How Could We Improve the Federal Tax System?

Updated on July 20, 2022

Q.

What would the tax rate be under a VAT?

a.The VAT rate is determined by the amount of income it is expected to generate and the size of the VAT base.

The tax rate will be lower if the revenue target is lower and the tax base is larger.
For the most part, value-added taxes (VATs) are levied at the same rate for all goods and services.

An unweighted 19 percent was the average for the Organization for Economic Cooperation and Development (OECD) in 2019, but it varied widely—by as much as 27 percent when it came to Budapest, the United Kingdom, Hungary, Australia, and Japan—while the lowest rate was only 5 percent when it came to Canada (figure 1).

 

Preferential treatment for particular commodities is common practice when it comes to VATs.

While the goods themselves aren’t subject to sales tax, the inputs used to produce them are nonetheless eligible for tax credits.

Some people pay lower taxes than others. Several commodities and services are given preferential treatment in European Union countries’ VATs. VATs that are only a few years old, like those in New Zealand and Japan, have a lower standard rate applied to a wider range of products and services.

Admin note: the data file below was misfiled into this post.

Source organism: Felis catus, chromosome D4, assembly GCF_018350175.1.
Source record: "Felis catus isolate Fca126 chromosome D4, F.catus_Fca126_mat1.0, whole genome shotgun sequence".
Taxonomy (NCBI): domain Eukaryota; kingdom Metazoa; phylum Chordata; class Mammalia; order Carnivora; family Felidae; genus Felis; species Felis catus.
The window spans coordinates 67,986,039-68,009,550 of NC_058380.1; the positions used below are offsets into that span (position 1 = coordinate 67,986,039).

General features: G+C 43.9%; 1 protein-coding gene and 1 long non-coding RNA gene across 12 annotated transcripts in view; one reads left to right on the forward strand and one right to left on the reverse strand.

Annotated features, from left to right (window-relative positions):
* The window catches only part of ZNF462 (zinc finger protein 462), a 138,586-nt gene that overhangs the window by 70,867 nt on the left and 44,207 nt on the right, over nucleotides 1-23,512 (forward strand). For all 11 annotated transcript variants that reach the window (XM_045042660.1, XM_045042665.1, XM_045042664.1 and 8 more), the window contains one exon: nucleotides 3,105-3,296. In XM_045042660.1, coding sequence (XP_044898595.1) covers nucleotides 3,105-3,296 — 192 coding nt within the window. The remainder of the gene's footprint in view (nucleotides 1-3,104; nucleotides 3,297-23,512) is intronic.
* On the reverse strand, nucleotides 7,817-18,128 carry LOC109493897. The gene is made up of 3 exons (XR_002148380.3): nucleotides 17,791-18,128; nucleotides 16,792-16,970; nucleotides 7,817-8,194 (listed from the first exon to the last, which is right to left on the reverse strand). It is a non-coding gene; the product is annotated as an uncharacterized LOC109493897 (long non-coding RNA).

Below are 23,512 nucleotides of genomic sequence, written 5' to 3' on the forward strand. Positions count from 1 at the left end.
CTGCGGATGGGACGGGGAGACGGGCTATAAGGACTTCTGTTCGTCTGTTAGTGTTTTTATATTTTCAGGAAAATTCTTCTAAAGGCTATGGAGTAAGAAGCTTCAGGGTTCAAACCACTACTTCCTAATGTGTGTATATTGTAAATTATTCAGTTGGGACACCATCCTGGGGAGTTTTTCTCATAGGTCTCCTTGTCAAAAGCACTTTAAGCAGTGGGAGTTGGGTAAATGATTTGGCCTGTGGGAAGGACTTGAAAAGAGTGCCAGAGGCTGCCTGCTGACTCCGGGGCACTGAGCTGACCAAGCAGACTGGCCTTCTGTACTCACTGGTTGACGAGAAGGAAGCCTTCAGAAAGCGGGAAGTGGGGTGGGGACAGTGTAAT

In order to meet a certain revenue objective, the lower the tax rate will be if the tax base is broad enough.

An estimated $356 billion in gross income could have been generated by the United States in 2012 if a 5% VAT had been applied to the wide base of all consumption, excluding spending on education and Medicaid and Medicare; charity organizations; or state or local government. This amount of money would be equivalent to around 2.3% of GDP. A narrower base that excluded housing consumption, food consumed at home, and private medical expenditures (out-of-pocket charges and insurance premiums) would have generated revenues of $221 billion, or 1.4 percent of GDP, if the same 5 percent rate was applied on the entire population.

Data Sources

Organization for International Cooperation and Development. “VAT/GST: Standard and Any Reduced Rates (2019).” ”

Further Reading

“Raising Revenue with a Progressive Value-Added Tax.” William G. Gale, 2020. The Tax Code: Efficient and Equitable Ways to Raise Revenue, 43 – 88. ‘ The Brookings Hamilton Project is located in Washington, DC.

Economic Cooperation and Development Organization, 2016. Inflation and the Consumption Tax in 2016. Organization for Economic Co-operation and Development (OECD)

The Tax Analysts, 2011 What a Federal Consumption Tax Would Mean for America, as Told by the VAT Reader. Tax Analysts is based in Falls Church, Virginia.

And Joseph Rosenberg. To Replace Payroll or Corporate Taxes, Impose a Value-Added tax Center for Tax Policy at Urban-Brookings Institute, in Washington, DC.

the aforementioned Eric Toder and Jim Nunns as well as Joseph Rosenberg. In 2012, “The Implications of Different VAT Bases.”” Urban-Brookings Tax Policy Center, Washington, D.C.